Blog Post

Creating Tomorrow’s Black Leaders: Q&A with Kelli Doss

Following our recent Q&A exploring the challenges that Black students face in college, we take a look at the difficulties of ensuring true equity in our schools and workplaces. As we celebrate Black History Month, iMentor’s Chief Talent & Equity Officer Kelli Doss discusses what diversity, equity, and inclusion should look like on college campuses and how organizations can build a more diverse pipeline of leaders.

Kelli has a track record of serving youth, communities, and urban education systems in Minneapolis, Washington, D.C., and New York City. Before joining iMentor in 2013, Kelli served as vice president, human assets at Education Pioneers, developing key organizational strategies on internal talent recruitment, diversity and inclusion, and organizational culture building. She spent more than a decade with organizations including New Leaders for New Schools, the NYC Department of Education, the Harlem Community Justice Center, the National Black Child Institute, and the Children’s Defense Fund. She received her undergraduate degree from Howard University and her J.D. from Tulane Law School.



You attended Howard University, a historically Black college. What was that experience like, and how did that affect your outlook on education?

Kelli: I grew up in Louisiana and my parents wanted to make sure I had the best education I could get. I went to a private Catholic school where my brother and I were the first students of color to walk the halls. It was quite an experience for me, a six-year-old going into first grade. I was the only one for many years, and by the time I went to high school, I was still just one of maybe five students of color.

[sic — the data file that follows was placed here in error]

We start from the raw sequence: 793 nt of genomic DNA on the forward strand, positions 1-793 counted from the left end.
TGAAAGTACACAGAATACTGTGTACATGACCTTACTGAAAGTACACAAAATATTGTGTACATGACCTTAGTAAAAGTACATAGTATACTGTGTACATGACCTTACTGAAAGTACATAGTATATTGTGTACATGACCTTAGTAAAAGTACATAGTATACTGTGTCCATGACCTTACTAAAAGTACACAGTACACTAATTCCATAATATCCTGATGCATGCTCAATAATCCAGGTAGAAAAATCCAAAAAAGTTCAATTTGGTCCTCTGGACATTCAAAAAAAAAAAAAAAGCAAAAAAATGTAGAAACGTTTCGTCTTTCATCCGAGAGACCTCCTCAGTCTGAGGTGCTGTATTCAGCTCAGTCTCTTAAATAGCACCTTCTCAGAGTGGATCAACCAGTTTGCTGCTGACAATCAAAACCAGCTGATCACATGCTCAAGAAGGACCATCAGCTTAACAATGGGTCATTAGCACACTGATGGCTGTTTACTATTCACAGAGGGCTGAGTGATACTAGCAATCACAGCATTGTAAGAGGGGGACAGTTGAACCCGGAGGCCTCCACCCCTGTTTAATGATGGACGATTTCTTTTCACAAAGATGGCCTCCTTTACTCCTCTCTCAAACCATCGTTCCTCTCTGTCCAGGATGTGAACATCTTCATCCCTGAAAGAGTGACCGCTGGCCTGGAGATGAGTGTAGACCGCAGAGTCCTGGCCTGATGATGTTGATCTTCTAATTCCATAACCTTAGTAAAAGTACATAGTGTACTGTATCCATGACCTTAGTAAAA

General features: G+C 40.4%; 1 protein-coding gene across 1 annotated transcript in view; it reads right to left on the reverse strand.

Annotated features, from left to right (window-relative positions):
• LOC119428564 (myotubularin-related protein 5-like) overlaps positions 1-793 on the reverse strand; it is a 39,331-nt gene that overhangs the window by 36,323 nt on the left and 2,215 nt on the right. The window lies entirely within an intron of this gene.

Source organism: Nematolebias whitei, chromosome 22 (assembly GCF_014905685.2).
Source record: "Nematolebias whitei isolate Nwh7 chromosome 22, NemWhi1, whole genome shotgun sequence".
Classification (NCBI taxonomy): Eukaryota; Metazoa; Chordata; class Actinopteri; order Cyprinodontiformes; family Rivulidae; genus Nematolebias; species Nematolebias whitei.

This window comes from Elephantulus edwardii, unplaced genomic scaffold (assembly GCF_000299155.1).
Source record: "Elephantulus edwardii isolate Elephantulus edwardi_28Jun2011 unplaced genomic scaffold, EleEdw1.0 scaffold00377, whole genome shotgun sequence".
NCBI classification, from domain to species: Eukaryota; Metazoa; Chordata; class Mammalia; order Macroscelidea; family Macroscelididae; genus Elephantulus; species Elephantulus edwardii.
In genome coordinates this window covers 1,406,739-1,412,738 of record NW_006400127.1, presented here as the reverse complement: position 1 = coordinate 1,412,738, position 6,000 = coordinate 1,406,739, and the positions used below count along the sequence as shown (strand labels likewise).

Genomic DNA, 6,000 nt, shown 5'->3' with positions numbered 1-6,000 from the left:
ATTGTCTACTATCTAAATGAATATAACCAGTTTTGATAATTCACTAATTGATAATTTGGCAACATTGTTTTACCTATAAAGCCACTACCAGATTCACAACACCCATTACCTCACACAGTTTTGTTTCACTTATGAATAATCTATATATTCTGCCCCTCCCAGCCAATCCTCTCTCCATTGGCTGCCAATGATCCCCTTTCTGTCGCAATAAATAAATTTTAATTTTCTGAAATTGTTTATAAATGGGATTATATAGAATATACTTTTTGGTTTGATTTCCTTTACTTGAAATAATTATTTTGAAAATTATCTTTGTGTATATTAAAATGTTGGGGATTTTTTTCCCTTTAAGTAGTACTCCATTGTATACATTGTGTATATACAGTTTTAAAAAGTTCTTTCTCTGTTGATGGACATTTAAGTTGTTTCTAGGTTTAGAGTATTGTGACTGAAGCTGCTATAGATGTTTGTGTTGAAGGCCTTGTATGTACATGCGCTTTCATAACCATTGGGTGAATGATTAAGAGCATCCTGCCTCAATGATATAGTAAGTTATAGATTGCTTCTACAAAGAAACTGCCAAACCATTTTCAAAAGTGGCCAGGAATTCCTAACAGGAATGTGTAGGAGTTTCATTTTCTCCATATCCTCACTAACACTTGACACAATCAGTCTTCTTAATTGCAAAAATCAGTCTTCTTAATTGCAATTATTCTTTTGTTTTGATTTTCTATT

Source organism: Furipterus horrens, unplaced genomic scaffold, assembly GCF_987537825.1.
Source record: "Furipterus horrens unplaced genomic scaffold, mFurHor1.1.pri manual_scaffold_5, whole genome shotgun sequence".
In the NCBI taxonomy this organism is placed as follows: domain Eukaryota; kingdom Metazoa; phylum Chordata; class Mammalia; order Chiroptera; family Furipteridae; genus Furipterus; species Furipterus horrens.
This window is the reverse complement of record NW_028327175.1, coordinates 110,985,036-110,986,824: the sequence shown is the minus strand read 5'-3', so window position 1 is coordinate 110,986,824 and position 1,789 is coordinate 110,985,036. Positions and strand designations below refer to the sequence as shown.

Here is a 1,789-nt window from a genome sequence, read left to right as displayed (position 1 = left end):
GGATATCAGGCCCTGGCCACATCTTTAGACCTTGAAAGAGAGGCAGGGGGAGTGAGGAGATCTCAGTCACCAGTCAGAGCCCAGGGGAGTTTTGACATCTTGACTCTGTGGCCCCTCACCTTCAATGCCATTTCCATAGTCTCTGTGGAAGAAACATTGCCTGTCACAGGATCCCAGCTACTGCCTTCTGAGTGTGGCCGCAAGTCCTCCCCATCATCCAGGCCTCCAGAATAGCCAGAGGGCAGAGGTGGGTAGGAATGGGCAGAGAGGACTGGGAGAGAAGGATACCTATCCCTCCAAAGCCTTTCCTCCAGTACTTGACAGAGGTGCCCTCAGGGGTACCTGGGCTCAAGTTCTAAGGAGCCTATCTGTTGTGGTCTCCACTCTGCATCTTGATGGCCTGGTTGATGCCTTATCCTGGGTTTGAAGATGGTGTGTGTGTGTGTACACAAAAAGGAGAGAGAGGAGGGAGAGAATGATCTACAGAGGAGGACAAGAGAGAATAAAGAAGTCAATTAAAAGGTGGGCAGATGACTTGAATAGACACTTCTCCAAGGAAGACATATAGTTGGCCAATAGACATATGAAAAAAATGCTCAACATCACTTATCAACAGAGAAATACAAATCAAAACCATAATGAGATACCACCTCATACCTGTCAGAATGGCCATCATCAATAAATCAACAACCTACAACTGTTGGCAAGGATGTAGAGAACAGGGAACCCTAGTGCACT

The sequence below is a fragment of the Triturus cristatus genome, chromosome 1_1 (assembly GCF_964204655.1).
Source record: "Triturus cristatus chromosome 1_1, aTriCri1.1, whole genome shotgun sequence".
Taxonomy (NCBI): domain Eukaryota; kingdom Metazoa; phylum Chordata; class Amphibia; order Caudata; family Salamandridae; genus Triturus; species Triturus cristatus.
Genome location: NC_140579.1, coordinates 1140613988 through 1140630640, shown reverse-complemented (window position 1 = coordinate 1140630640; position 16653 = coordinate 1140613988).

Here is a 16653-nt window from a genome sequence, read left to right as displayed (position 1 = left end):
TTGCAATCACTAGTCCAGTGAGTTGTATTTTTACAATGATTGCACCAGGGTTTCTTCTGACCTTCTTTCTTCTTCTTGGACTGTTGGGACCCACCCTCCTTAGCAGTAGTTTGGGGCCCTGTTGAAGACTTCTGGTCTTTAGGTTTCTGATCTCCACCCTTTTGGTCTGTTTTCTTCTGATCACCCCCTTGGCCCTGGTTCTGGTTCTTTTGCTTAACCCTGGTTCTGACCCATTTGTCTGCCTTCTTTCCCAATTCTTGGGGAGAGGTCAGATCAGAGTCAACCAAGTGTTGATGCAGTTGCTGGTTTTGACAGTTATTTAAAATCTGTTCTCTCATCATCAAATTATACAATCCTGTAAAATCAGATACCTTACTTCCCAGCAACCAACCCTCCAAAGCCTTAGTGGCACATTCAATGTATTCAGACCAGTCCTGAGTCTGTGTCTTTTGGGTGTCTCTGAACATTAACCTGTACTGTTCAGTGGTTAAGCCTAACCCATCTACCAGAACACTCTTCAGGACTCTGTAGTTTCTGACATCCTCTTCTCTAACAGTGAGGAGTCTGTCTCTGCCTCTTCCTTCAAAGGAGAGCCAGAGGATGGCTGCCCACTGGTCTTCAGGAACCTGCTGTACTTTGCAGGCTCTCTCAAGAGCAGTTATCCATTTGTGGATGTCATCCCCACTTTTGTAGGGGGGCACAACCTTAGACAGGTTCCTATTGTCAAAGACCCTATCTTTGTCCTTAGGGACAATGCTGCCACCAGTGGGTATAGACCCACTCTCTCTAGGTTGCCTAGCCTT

I knew I wanted to go to one of the historically Black colleges and universities, and I chose Howard because my dad was a graduate. Howard changed my life—a whole new world opened up for me. I found my voice. I found a community. I understood the importance of being able to walk into a classroom and see a professor who looked like me.

Seeing other Black and brown faces on a campus and knowing that we shared a bond but that we were very much individuals—it reinforced for me the importance of having your community,  whether at work or school.

You’ve worked on educational equity from several different vantage points over your career. What kind of progress have we made when it comes to higher education serving students of color?

 Kelli: There's progress and yet, after all this time, I would hope that the conversation would be a little bit different. I'm still talking about some of the same things from when I took my first education-related job. Students of color still aren't getting what they need from our schools, and there is still a lot of language of low expectations. So much resides in racial trauma for Black and brown kids in this country. And I don't know that we know how to address that or are willing to address that. We think that if we recruit enough students of color, then we've addressed diversity. But we haven't addressed equity and inclusion.

Let's talk about that. What does equity and inclusion look like for colleges? How can colleges be more welcoming to students of color?